The UK Government triggered Article 50 on 29 March. The two sides are due to start negotiations next week

The UK Government triggered Article 50 on 29 March. The two sides are due to start negotiations next week

Predictions that last week's UK General Election would be all about Brexit turned out to be inaccurate, but it is without doubt the issue dominating its fallout. Ben Cooper assesses the likelihood of a significant change in the UK's Brexit strategy.

The General Election that was supposed to provide the UK with "strong and stable" government as it embarks on the Brexit negotiations yielded nothing of the kind. By definition, Theresa May's minority government is not strong, having fallen eight votes short of an overall majority. It is also inherently unstable. The only deal it is able to reach to keep it in power is the one it is still trying to broker with Northern Ireland's Democratic Unionist Party.

If - or when - it is agreed, this would be a so-called "confidence and supply" deal, whereby the DUP would only commit to supporting key votes, essentially the Queen's Speech, the Budget and a no-confidence vote, should it arise. All other issues would be negotiated on a vote-by-vote basis.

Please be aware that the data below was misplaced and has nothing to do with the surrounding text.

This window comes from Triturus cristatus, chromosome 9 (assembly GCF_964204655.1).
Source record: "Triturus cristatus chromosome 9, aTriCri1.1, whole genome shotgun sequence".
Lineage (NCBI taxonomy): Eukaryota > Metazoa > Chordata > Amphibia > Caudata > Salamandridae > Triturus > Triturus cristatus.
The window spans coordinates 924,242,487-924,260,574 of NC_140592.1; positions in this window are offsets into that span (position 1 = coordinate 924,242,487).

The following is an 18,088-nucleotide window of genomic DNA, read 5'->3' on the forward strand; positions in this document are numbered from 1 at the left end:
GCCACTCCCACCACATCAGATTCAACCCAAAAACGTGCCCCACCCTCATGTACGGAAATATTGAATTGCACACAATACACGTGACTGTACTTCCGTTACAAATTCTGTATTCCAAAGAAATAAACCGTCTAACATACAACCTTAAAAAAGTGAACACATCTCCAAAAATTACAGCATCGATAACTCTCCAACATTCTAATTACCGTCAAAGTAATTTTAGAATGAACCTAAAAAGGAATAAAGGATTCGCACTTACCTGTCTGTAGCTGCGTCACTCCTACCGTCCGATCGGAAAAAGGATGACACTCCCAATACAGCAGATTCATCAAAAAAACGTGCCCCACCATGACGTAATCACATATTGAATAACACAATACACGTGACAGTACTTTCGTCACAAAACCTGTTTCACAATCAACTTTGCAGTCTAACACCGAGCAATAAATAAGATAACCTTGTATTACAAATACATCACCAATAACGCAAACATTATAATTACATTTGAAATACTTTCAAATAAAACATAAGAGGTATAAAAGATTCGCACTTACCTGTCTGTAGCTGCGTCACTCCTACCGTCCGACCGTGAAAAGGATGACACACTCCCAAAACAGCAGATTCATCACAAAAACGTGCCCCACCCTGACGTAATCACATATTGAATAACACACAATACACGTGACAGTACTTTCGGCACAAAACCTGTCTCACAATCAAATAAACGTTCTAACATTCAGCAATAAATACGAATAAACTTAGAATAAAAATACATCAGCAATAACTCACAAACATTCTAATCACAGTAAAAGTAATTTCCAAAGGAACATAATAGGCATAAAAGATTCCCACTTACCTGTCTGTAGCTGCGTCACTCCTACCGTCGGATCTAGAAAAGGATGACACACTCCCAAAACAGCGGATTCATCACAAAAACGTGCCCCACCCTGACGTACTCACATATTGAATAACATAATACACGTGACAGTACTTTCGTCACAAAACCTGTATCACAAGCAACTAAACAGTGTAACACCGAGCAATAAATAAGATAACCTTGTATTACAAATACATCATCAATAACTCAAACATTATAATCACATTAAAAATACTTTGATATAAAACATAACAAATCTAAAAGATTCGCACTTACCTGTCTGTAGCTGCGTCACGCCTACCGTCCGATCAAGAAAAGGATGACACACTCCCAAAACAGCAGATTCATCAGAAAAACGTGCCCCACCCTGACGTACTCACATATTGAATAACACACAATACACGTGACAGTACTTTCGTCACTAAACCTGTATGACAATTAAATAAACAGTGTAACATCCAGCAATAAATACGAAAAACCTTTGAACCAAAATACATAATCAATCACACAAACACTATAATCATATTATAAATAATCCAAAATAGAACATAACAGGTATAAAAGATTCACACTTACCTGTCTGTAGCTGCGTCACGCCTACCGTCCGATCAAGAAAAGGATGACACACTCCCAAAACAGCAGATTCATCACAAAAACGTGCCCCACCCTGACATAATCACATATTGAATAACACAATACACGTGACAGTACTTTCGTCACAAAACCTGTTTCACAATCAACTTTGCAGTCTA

Historically, such arrangements have proven messy and fragile.

At any time, such a situation would be undesirable. For it to happen ten days before the opening of Brexit negotiations makes it immeasurably more serious. Traditionally abhorring uncertainty, there has been disquiet from the business community about the current political instability but, on the other hand, the inconclusive result has also raised the possibility of a change in direction on Brexit which many drinks manufacturers, in the UK and beyond, may welcome.

The DUP supported leaving the EU in last year's referendum, but differs significantly from the so-called "hard Brexit" the Government appeared to be set on. In fact, its manifesto includes no fewer than 30 provisions relating to Brexit. It stipulates that the particular circumstances of Northern Ireland's land border with Ireland must be "fully reflected" in the negotiations, and the Common Travel Area be maintained. It seeks "ease of trade with the Irish Republic and throughout the European Union", and appears to prioritise tariff-free trade and some form of customs union with the EU over new trade deals with countries beyond the EU. It calls for "progress on new free trade deals with the rest of the world", but says an objective for the negotiations should be a "comprehensive free trade and customs agreement" with the EU.

The only means by which Prime Minister Theresa May can continue to govern will be to offer concessions to the DUP

The only means by which Prime Minister Theresa May can continue to govern will be to offer concessions to the DUP. These will cover a range of issues certain to include Brexit.